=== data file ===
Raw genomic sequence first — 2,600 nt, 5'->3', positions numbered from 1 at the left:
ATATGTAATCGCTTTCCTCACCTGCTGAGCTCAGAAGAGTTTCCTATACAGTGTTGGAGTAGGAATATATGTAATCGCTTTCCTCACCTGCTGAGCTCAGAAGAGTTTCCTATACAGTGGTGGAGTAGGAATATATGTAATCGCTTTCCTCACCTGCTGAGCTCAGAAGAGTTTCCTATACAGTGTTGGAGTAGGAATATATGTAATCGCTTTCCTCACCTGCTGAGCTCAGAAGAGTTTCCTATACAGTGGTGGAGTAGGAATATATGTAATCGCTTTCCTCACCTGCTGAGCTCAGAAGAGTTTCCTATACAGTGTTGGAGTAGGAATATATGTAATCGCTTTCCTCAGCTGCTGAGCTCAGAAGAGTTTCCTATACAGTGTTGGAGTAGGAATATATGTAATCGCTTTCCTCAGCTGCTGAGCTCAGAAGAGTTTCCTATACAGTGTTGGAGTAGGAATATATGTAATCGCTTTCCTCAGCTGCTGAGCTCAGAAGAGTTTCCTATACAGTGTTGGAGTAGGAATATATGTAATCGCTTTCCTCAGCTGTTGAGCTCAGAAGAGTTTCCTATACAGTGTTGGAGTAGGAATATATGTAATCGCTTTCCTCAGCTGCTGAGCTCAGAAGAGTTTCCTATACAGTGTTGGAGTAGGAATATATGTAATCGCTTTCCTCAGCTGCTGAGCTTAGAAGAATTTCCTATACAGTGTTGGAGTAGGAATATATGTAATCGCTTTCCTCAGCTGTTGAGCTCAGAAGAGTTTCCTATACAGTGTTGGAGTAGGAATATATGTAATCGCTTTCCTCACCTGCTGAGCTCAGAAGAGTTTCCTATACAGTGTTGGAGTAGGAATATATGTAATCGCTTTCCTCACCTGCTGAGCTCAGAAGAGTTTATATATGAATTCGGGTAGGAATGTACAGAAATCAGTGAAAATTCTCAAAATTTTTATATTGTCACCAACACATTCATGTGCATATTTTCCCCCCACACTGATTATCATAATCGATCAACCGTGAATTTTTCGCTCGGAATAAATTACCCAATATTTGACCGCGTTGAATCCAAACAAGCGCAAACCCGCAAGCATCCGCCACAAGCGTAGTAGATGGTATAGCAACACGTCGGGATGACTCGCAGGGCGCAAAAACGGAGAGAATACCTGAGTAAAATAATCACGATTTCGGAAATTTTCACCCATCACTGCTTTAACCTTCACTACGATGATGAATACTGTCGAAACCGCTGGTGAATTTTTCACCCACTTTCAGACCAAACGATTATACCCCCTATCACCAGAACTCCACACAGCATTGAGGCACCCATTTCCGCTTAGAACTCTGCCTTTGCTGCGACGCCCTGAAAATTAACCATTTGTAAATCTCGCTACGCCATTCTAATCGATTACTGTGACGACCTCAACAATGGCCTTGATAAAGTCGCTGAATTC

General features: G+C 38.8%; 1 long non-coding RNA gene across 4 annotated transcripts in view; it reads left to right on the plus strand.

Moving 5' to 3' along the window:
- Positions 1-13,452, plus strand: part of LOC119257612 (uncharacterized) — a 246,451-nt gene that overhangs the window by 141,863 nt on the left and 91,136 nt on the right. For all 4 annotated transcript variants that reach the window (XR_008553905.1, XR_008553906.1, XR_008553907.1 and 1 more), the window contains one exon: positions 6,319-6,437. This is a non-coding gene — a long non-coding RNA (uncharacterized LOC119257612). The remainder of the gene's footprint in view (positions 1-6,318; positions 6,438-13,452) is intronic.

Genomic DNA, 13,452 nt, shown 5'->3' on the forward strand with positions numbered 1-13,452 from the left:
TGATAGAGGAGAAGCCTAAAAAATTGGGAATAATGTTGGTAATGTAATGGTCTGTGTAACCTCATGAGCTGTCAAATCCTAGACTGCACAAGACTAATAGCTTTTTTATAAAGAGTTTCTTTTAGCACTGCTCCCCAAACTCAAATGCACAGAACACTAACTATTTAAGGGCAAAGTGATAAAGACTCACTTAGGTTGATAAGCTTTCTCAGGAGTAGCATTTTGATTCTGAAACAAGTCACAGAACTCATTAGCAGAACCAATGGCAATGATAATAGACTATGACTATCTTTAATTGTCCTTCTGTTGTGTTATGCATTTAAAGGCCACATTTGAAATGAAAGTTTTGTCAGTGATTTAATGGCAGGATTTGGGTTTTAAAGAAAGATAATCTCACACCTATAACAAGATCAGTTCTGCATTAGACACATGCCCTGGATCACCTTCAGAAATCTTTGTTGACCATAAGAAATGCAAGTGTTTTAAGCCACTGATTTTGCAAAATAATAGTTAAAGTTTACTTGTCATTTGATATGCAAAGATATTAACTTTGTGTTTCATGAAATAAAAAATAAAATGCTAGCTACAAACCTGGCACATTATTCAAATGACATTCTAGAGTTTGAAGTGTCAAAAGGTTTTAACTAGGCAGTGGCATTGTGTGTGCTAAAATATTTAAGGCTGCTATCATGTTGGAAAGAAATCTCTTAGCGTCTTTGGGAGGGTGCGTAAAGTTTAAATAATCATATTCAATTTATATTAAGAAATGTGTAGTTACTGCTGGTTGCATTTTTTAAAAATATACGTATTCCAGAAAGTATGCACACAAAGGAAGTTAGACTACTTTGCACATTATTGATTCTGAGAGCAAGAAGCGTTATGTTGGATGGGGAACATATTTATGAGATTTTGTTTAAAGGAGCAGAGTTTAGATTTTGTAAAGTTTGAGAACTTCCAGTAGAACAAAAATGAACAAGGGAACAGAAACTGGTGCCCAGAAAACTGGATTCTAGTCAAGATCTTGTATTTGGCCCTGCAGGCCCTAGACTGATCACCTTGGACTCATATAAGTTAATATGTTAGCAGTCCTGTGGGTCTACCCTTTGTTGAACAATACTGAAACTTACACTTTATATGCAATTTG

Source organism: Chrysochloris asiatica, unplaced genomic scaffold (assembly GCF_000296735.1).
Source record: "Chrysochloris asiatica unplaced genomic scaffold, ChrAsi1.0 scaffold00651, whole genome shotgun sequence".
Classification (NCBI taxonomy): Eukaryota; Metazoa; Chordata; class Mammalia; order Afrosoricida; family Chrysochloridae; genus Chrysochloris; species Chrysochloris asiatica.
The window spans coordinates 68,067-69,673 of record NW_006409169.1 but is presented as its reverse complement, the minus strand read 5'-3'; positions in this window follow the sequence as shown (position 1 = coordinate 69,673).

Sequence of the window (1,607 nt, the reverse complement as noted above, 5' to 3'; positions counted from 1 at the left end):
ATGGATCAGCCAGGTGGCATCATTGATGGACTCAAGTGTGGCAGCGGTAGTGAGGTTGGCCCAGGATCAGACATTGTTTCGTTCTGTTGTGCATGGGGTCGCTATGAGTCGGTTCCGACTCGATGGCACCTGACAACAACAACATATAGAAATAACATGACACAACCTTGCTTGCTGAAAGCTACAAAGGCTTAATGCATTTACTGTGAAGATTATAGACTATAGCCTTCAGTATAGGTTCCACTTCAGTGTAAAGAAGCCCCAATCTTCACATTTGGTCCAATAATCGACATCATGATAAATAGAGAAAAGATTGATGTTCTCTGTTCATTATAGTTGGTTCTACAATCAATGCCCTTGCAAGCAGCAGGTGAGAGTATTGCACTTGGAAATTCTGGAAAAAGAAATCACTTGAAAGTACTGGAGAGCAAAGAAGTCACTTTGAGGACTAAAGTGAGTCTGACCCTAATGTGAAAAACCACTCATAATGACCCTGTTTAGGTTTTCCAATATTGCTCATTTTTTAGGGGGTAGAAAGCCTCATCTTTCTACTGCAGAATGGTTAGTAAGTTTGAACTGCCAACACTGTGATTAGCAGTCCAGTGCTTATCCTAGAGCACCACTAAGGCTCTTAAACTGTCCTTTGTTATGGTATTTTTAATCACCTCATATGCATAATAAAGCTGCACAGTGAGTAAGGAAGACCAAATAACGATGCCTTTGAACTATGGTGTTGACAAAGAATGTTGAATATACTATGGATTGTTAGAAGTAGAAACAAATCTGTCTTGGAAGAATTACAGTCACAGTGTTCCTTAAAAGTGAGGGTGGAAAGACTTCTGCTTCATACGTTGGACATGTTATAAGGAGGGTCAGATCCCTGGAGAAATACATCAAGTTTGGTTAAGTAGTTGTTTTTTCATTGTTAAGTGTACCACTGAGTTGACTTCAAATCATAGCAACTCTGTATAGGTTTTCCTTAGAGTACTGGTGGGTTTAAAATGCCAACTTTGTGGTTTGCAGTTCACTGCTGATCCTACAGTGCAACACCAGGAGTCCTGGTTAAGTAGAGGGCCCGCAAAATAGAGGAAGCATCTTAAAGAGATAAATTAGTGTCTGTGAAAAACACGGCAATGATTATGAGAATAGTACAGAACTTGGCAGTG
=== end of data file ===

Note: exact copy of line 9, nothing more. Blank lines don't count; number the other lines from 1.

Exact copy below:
Source record: "Chrysochloris asiatica unplaced genomic scaffold, ChrAsi1.0 scaffold00651, whole genome shotgun sequence".